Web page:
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J. Fitzgerald

Bungling Bernstein

Evolutionary Socialism. By Edward Bernstein. Published by I.L.P.

Often when a certain theory or hypothesis is laid down in any science it has been found after a time, that a number of facts are discovered which the theory does not adequately explain. A revision of the theory is then necessary, or a new one, even, may be required.

On other occasions it has been found that the new facts were not accurately taken, and upon this being corrected the theory has been found sufficient for the needs of Science. Isaac Newton’s theory of the Law of Gravity and Lamarck’s theory of “Transformism” are classical cases in point.

In sociology Karl Marx and Frederick Engels were the first to formulate the theory that material interests are the driving force of human actions, in the mass, while the methods of production and distribution of wealth formed the basis, and determined the form of society.

The Tyranny of Usury

The Tyranny of Usury; A Plea for the Nationalisation of Exchanges,  by John McLachlan. Manchester, Leventhulme. 1d.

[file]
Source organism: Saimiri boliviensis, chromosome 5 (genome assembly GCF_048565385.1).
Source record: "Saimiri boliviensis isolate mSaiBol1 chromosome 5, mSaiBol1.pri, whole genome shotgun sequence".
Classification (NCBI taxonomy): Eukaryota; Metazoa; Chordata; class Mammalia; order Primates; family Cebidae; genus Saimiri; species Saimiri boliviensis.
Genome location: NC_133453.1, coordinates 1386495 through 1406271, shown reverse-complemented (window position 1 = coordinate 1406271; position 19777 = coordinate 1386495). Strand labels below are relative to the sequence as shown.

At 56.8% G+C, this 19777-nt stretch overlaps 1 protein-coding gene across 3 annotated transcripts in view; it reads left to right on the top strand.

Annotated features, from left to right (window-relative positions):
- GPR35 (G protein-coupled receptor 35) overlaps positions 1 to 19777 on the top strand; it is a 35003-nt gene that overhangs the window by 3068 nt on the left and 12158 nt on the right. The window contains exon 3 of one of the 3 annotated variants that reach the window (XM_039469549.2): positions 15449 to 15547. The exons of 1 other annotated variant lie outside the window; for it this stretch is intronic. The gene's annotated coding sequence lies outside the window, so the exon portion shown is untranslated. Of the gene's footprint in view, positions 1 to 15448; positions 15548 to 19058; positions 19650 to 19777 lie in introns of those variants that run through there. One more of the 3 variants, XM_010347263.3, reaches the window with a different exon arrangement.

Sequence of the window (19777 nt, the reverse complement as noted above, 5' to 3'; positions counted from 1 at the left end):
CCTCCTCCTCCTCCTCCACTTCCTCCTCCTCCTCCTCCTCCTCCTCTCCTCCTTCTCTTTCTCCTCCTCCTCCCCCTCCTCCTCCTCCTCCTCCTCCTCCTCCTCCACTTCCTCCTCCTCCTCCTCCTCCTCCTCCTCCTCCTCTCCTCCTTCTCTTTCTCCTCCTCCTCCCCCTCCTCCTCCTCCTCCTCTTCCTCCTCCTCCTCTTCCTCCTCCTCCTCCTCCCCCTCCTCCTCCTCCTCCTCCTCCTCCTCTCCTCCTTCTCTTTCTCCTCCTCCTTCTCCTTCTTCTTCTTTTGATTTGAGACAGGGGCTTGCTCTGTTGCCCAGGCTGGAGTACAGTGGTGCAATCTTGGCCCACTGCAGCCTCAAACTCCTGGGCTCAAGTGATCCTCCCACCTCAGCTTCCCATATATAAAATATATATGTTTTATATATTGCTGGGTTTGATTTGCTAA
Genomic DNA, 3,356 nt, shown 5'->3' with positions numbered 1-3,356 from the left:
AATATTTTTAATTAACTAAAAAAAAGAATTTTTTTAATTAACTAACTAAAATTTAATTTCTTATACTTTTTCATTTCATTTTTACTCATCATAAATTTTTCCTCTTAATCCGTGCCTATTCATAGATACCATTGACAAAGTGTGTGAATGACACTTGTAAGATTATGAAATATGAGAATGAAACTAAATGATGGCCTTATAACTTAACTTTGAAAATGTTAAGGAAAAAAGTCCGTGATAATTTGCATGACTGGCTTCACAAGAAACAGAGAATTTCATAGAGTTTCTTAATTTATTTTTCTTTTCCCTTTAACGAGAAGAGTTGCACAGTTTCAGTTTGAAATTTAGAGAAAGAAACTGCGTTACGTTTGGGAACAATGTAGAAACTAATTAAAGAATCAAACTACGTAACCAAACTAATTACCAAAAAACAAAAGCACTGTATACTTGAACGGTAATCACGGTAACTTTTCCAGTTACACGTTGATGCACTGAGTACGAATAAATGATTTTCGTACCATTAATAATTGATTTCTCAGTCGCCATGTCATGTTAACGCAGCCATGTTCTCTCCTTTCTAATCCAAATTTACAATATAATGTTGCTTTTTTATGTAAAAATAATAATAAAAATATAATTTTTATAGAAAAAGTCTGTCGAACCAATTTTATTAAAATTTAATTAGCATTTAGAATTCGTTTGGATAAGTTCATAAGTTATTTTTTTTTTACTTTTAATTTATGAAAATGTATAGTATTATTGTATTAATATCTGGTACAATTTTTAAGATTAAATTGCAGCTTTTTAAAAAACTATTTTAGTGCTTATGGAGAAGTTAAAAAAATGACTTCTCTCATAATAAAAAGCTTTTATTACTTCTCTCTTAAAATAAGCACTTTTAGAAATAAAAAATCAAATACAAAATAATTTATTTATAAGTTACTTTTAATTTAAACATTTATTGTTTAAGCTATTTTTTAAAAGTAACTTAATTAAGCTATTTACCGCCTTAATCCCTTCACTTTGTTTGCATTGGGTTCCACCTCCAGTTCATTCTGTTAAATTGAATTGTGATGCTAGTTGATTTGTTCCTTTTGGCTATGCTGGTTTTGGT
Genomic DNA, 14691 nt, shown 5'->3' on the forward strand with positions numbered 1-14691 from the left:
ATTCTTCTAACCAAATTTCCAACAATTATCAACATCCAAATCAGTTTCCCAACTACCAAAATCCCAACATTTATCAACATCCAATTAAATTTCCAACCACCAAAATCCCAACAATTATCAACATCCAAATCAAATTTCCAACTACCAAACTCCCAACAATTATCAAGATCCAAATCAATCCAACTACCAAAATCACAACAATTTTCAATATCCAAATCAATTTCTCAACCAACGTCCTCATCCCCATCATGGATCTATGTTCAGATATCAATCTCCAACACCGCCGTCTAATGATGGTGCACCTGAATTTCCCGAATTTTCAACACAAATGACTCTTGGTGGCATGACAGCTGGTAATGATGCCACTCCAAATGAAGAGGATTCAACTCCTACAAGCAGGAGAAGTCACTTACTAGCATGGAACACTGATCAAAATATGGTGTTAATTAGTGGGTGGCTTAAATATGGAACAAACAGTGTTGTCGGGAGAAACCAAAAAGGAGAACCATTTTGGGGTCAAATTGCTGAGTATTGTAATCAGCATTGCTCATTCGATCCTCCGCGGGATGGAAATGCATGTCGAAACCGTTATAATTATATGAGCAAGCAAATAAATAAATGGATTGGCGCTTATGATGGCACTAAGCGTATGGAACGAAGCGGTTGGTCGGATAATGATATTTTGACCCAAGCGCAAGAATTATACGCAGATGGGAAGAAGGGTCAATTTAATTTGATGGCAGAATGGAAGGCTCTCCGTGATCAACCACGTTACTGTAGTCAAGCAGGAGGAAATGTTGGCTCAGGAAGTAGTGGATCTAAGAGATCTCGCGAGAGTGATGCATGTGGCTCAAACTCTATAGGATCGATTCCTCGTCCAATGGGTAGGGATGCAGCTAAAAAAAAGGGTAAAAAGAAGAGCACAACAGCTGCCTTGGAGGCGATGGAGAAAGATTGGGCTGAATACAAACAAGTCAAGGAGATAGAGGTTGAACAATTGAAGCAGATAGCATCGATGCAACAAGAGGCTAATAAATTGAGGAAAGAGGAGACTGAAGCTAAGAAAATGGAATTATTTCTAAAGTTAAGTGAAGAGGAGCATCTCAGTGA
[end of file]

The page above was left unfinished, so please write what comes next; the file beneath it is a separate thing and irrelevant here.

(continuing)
Superstition dies hard. Driven from the human mind on the religious side it endeavours to find entry on another, and no subject has brought forward so many cranks, faddists and maniacs as the subject of the above pamphlet if we except religion.

The author, who, by his praise of Keir Hardie, is probably a member of the I.L.P., first defines usury as the total surplus taken by the capitalist class, and then narrows it down to the ordinary definition of interest, or the amount charged for the use of money or forms of credit. By a shuffling of these two definitions, when it suits him, he is able to skim over awkward points and give his case some small appearance of being worth consideration.

The bogey of the taxes

A great  cry is being raised at the present time by two sections of the capitalist class about the question of taxation in relation to Import Duties. Mr, Chamberlain and his Conservative friends have suddenly discovered that a large amount of poverty, misery, and want of employment exists around us among the working-class. This is due, says this section, to the foreigner “dumping” his goods on our markets, underselling the home producer, and thereby bringing about unemployment by preventing the home trader from disposing of his goods. The latter cannot retaliate upon the “foreigner’s” market owing to the tariff wall erected around it to keep him out. At once the remedy comes to the front: Tax the foreigner’s goods and keep them off our market, then the English manufacturer will be able to employ more “hands” and raise prices, to the benefit of the whole community.

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